This food (and the next one) might possibly be my favorite. Of course they’re both sweet and include one of my favorite fruits – bananas. I know it’s lame for bananas to be my favorite fruits but I don’t care cause they’re good and you can make so many good things with them! Turron is a sliced banana rolled in sugar and then wrapped in spring roll wrapper and fried. You can also add jackfruit to it in addition to the banana. It is quite simply amazing, and sometimes because I’m so daring, I will make it with chocolate in the middle or I will dip it in Nutella if I have it handy.
5. Banana Cue
This is another of my favorites here and it also involved bananas. Banana cue is a deep fried banana coated in caramelized brown sugar. The banana cue is usually skewered on a bamboo stick and sold as street food. The skewer is just for ease of serving and eating but the actual banana cue is not cooked on the skewer.
Yet another food that is of Chinese origin. It involves a lumpia wrapper (which is a very thin crepe like pastry skin) filled with vegetables and sometimes meat or seafood and can be served either deep fried or fresh (aka unfried). Lumpias are also one of my go to foods and can often be found at social gatherings.
These are weird and have a funny name. I haven’t been adventurous enough to eat this one but my coworkers eat it pretty often. Adidas are just the feet of the chicken which are cooked and eaten. After the outer layer of skin is removed, the edible part is exposed which consists of skin and tendons. Since it’s mostly skin, and no muscle, it has a very different texture to the rest of the chicken; best described as gelatinous.
Tinola is a soup consisting of chicken, wedges of sayote (aka chayote) and malunggay (aka moringa) leaves in broth flavored with ginger, onions and fish sauce. Of course like with many other dishes, the chicken can be replaced for fish or pork.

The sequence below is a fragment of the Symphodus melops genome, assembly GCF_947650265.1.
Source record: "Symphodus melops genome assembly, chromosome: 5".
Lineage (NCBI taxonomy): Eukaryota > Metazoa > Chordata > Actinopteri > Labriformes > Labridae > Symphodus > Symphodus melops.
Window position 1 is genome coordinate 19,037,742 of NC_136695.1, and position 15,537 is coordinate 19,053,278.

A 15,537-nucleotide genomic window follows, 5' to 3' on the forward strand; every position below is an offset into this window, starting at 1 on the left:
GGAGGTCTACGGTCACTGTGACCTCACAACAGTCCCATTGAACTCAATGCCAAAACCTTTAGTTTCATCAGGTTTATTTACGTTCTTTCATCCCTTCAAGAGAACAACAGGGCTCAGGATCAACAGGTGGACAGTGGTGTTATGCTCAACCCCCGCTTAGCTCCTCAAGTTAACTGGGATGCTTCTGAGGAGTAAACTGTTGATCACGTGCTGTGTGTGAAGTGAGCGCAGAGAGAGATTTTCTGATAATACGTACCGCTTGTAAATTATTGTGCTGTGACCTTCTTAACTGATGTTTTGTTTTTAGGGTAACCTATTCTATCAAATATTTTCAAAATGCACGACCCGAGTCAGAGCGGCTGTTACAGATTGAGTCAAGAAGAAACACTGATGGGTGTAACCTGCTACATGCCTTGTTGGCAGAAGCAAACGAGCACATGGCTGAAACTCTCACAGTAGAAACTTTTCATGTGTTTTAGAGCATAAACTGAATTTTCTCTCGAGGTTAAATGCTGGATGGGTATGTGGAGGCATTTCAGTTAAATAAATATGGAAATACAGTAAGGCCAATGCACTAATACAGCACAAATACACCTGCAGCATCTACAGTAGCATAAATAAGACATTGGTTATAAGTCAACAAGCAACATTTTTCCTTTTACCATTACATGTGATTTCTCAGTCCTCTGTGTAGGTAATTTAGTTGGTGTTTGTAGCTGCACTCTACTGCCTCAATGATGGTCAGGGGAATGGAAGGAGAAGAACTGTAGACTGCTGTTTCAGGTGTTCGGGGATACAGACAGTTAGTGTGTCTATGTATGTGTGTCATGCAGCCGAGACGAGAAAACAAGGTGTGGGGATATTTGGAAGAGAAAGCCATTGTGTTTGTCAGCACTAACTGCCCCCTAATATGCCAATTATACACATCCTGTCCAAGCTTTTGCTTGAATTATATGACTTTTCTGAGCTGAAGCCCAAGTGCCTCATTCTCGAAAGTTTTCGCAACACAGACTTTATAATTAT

9. Manok Adobo
I say manok (chicken) adobo because this is the most popular meat involved with this dish but other meats, seafood or vegetables can also be used instead. The meat or vegetables are marinated in vinegar, soy sauce and garlic which is browned in oil and simmered in the marinade. This dish is really good to eat with rice because it has a nice juicy liquid that will mix very nicely with rice
I saved the best for last because rice is the most common dish you will find in the Philippines! Although it’s not really a standalone dish, you will find rice is present at every meal on every day of the year.
So as you can see the food is varied and by no means have I talked about all the foods in the Philippines but these are just some of the ones I have encountered and dared to, or not, to eat. Some western foods are also common, but not without the classic Philippino twist. For example, spaghetti with tomato sauce is common at birthdays (in fact its pretty much exclusively eaten at birthdays) BUT filippinos add sugar to it making it a sweet spaghetti.
I hope you have enjoyed and I encourage you, if you ever get the chance, to try these if you encounter them. I’m not a daring eater and I’ve tried most of these, and I’m glad I have!
Once again thanks for reading kitakits!